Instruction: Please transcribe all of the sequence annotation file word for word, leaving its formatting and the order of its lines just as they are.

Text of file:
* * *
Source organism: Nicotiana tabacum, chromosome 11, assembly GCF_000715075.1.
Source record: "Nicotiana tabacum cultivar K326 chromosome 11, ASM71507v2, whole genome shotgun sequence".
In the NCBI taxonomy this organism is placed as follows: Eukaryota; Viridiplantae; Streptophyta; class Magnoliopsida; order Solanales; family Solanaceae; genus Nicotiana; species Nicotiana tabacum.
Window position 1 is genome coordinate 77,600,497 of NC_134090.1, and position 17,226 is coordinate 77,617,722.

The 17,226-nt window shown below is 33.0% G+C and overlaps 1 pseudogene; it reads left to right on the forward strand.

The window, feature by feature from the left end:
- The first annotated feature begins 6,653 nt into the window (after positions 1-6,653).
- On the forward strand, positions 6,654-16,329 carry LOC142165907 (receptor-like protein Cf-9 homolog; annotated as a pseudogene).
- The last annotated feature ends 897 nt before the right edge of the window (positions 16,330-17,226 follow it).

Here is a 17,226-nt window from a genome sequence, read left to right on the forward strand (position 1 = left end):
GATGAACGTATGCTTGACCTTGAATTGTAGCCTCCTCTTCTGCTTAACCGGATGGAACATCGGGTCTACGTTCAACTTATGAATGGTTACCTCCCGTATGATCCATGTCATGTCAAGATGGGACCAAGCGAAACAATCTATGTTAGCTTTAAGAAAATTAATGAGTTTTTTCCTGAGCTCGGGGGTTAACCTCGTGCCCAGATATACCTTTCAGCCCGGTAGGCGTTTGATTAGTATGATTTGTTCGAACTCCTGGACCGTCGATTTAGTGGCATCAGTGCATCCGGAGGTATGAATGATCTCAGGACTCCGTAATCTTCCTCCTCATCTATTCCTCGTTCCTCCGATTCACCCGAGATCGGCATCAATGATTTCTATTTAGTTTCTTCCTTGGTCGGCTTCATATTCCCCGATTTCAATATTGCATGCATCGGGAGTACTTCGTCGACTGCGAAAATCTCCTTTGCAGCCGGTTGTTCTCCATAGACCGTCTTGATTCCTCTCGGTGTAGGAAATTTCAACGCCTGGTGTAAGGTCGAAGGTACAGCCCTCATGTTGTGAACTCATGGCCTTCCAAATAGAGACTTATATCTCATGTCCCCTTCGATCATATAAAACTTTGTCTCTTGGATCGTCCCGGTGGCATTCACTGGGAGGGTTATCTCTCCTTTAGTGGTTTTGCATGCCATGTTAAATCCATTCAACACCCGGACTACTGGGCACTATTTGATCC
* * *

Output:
Source organism: Nicotiana tabacum, chromosome 11, assembly GCF_000715075.1.
Source record: "Nicotiana tabacum cultivar K326 chromosome 11, ASM71507v2, whole genome shotgun sequence".
In the NCBI taxonomy this organism is placed as follows: Eukaryota; Viridiplantae; Streptophyta; class Magnoliopsida; order Solanales; family Solanaceae; genus Nicotiana; species Nicotiana tabacum.
Window position 1 is genome coordinate 77,600,497 of NC_134090.1, and position 17,226 is coordinate 77,617,722.

The 17,226-nt window shown below is 33.0% G+C and overlaps 1 pseudogene; it reads left to right on the forward strand.

The window, feature by feature from the left end:
- The first annotated feature begins 6,653 nt into the window (after positions 1-6,653).
- On the forward strand, positions 6,654-16,329 carry LOC142165907 (receptor-like protein Cf-9 homolog; annotated as a pseudogene).
- The last annotated feature ends 897 nt before the right edge of the window (positions 16,330-17,226 follow it).

Here is a 17,226-nt window from a genome sequence, read left to right on the forward strand (position 1 = left end):
GATGAACGTATGCTTGACCTTGAATTGTAGCCTCCTCTTCTGCTTAACCGGATGGAACATCGGGTCTACGTTCAACTTATGAATGGTTACCTCCCGTATGATCCATGTCATGTCAAGATGGGACCAAGCGAAACAATCTATGTTAGCTTTAAGAAAATTAATGAGTTTTTTCCTGAGCTCGGGGGTTAACCTCGTGCCCAGATATACCTTTCAGCCCGGTAGGCGTTTGATTAGTATGATTTGTTCGAACTCCTGGACCGTCGATTTAGTGGCATCAGTGCATCCGGAGGTATGAATGATCTCAGGACTCCGTAATCTTCCTCCTCATCTATTCCTCGTTCCTCCGATTCACCCGAGATCGGCATCAATGATTTCTATTTAGTTTCTTCCTTGGTCGGCTTCATATTCCCCGATTTCAATATTGCATGCATCGGGAGTACTTCGTCGACTGCGAAAATCTCCTTTGCAGCCGGTTGTTCTCCATAGACCGTCTTGATTCCTCTCGGTGTAGGAAATTTCAACGCCTGGTGTAAGGTCGAAGGTACAGCCCTCATGTTGTGAACTCATGGCCTTCCAAATAGAGACTTATATCTCATGTCCCCTTCGATCATATAAAACTTTGTCTCTTGGATCGTCCCGGTGGCATTCACTGGGAGGGTTATCTCTCCTTTAGTGGTTTTGCATGCCATGTTAAATCCATTCAACACCCGGACTACTGGGCACTATTTGATCC